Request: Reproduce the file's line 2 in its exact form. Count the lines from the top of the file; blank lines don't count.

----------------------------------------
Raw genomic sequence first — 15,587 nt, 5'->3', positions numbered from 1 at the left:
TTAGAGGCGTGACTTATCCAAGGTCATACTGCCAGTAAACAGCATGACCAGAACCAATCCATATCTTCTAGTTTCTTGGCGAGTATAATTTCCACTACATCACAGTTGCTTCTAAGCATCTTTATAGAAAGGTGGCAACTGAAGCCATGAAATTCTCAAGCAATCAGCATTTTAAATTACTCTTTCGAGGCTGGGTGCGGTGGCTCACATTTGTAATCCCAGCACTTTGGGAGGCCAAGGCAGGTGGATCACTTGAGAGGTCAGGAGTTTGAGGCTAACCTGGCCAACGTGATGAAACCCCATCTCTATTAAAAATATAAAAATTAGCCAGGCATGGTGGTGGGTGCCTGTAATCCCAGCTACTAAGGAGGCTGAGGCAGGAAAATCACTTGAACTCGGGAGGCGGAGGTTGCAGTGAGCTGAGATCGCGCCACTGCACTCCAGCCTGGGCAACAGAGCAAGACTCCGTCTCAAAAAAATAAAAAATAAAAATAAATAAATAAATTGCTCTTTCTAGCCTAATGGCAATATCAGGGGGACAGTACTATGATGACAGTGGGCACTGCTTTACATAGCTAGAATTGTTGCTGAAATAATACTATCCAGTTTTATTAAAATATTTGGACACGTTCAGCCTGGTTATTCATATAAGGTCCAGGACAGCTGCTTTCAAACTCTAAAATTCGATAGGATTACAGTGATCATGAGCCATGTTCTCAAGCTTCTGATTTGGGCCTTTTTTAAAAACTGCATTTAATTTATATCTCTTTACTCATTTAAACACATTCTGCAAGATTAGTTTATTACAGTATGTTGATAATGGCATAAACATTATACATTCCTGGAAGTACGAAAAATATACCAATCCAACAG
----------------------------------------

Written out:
TTAGAGGCGTGACTTATCCAAGGTCATACTGCCAGTAAACAGCATGACCAGAACCAATCCATATCTTCTAGTTTCTTGGCGAGTATAATTTCCACTACATCACAGTTGCTTCTAAGCATCTTTATAGAAAGGTGGCAACTGAAGCCATGAAATTCTCAAGCAATCAGCATTTTAAATTACTCTTTCGAGGCTGGGTGCGGTGGCTCACATTTGTAATCCCAGCACTTTGGGAGGCCAAGGCAGGTGGATCACTTGAGAGGTCAGGAGTTTGAGGCTAACCTGGCCAACGTGATGAAACCCCATCTCTATTAAAAATATAAAAATTAGCCAGGCATGGTGGTGGGTGCCTGTAATCCCAGCTACTAAGGAGGCTGAGGCAGGAAAATCACTTGAACTCGGGAGGCGGAGGTTGCAGTGAGCTGAGATCGCGCCACTGCACTCCAGCCTGGGCAACAGAGCAAGACTCCGTCTCAAAAAAATAAAAAATAAAAATAAATAAATAAATTGCTCTTTCTAGCCTAATGGCAATATCAGGGGGACAGTACTATGATGACAGTGGGCACTGCTTTACATAGCTAGAATTGTTGCTGAAATAATACTATCCAGTTTTATTAAAATATTTGGACACGTTCAGCCTGGTTATTCATATAAGGTCCAGGACAGCTGCTTTCAAACTCTAAAATTCGATAGGATTACAGTGATCATGAGCCATGTTCTCAAGCTTCTGATTTGGGCCTTTTTTAAAAACTGCATTTAATTTATATCTCTTTACTCATTTAAACACATTCTGCAAGATTAGTTTATTACAGTATGTTGATAATGGCATAAACATTATACATTCCTGGAAGTACGAAAAATATACCAATCCAACAG